- Population change: Planning for projected increases or decreases in regional population; larger and denser populations place a larger demand on the system.
- Urbanization: Shift of populations from rural to urban areas and the resulting change in stress on the sewer system.
- Environmental impact: The effect that installation, design choices, construction and water release will have on the natural surroundings.
- Regulations: Local, state and national requirements for wastewater management.
- Soil hydrology: The components related to irrigation, drainage, evaporation and transpiration that determine the flow of water.
- Surface loading: The weight supported per square unit of surface, as it impacts pipe strength and pressure.
- Provisions for infiltration: Steps taken to preserve functional performance even as pipes gradually corrode, rust and decay.
Photo Credit: By Silenzio76 - Own work, CC BY-SA 4.0, https://commons.wikimedia.org/w/index.php?curid=46457751
How Modeling Helps Engineers Anticipate Sewer System Performance
Modeling is the process of creating (and using) a wastewater collection system simulation for a specific system. The model itself is a tool used to plan infrastructure improvements, including evaluating configurations and alternatives to determine pipe sizes, elevations and alignments; develop operational maintenance strategies; and manage a sewer system proactively. It helps engineers understand how a system is likely to perform under different conditions.
The first modelings of collection systems were entirely manual, using tabular forms to calculate flows, water levels and hydraulic grade lines. Then, as computer processing became available, the calculations were performed digitally.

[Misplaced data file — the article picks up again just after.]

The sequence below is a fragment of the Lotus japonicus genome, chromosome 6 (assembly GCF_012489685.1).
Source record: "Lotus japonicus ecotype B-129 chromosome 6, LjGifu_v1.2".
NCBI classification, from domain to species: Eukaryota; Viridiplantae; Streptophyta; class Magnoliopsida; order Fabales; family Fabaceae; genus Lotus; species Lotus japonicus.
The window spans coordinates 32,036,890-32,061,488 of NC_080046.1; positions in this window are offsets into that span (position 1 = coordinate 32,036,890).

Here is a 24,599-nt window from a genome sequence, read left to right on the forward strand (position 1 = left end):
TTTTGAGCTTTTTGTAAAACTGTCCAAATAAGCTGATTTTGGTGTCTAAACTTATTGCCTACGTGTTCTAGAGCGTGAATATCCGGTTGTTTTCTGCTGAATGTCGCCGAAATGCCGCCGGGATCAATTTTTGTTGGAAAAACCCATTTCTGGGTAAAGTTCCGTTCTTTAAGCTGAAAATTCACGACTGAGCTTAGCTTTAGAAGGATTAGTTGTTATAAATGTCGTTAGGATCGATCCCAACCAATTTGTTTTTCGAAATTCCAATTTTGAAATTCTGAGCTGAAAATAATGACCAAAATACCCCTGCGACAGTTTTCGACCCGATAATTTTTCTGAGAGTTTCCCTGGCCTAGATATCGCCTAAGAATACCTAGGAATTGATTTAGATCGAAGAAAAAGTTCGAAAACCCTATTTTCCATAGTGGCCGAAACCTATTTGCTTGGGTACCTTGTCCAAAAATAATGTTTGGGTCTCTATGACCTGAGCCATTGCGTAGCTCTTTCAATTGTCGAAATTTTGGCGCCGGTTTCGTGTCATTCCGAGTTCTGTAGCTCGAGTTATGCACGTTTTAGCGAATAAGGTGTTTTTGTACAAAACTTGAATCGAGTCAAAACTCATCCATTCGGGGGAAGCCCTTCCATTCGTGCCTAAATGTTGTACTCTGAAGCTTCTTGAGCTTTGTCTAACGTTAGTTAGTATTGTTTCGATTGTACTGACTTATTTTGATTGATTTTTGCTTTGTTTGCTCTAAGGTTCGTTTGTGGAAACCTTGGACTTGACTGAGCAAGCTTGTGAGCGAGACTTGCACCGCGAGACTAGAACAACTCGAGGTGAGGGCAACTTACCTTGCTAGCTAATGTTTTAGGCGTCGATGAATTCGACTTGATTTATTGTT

Several types of models are currently used to design and plan sewer systems, including
- Mathematical models, which use a set of equations to describe the physical process. The Manning equation, for example, is used to calculate the average flow velocity in a pipe or channel, while the hydraulic model is used to analyze a system’s hydraulic behavior and simulate the performance of the individual components and the collection system as a whole.
- Computer models, which reuse a numerical representation for computational analysis. For example, flow estimation modeling of expected peak wastewater flow.
- System models, which consist of a computer model in addition to all of the data necessary for a particular collection system.
How to Keep Sewer Systems Running Smoothly
The importance of regular inspection and maintenance cannot be overstated. Collecting and analyzing data at three main points—main lines, lateral lines and manholes—allows communities to prioritize repairs and prevent inflow and infiltration. Proactive inspections play a key role in ensuring that you are able to maximize ROI and the longevity of your system.
Ready to get your wastewater project started? Envirosight’s guide to grants for water and wastewater systems can help your community access the funding it needs to build sustainable and efficient infrastructure.